A recent study by Dr Jacqueline Harvey and published by the Charlotte Lozier Institute shows that support for assisted suicide may have negative consequences for politicians who support assisted suicide.
Opposition to assisted suicide has historically been bi-partisan with over 99.9%, more than 175 bills in 34 states and the District of Columbia since 1991 have been rejected or quietly ignored by lawmakers, since there was little to indicate if constituents would reward them with votes - or if they would be risking re-election by championing an issue that divides Americans virtually in half. Fortunately science may finally have some answers on how voters respond to assisted suicide at the polls.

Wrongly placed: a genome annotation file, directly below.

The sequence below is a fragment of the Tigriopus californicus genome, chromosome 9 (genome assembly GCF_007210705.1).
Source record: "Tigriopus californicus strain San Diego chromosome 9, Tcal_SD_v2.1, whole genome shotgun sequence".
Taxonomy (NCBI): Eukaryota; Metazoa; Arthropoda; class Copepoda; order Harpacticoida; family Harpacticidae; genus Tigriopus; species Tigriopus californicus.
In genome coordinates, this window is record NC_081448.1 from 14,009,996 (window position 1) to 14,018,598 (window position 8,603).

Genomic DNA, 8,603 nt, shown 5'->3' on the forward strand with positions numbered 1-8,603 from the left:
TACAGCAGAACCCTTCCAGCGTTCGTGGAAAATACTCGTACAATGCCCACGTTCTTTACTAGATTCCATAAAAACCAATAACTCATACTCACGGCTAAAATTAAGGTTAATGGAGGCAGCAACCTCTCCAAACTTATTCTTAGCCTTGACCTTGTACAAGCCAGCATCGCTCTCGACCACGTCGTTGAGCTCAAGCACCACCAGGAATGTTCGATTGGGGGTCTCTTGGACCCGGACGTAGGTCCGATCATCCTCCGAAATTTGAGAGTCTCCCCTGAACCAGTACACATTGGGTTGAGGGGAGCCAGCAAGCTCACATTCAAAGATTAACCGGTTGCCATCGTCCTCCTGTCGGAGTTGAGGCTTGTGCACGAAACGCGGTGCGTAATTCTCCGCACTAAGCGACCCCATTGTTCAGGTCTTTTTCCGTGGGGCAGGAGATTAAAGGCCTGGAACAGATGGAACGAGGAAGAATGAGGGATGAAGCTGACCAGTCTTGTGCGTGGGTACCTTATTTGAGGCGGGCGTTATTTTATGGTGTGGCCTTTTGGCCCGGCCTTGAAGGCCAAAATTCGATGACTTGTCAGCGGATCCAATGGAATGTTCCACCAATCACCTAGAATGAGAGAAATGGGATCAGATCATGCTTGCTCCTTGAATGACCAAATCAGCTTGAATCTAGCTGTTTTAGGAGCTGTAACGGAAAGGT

New research out of Tarleton State University, recently presented at the 2016 Southern Political Science Association Conference combed through all 180 of the 2014 Vermont races, as well as 2015 repeal efforts to determine if there were any risks or rewards when vying for election associated specifically with a candidate’s position for or against assisted suicide. Entitled “Assisted Suicide at the Polls: Risks & Rewards Associated with Voting to Legalize Assisted Suicide vs. Maintaining the Status Quo,” and available at the Charlotte Lozier Institute found that a candidate’s position on assisted suicide may present potential risk without reward for those in favor, or potential reward without risk for those opposed.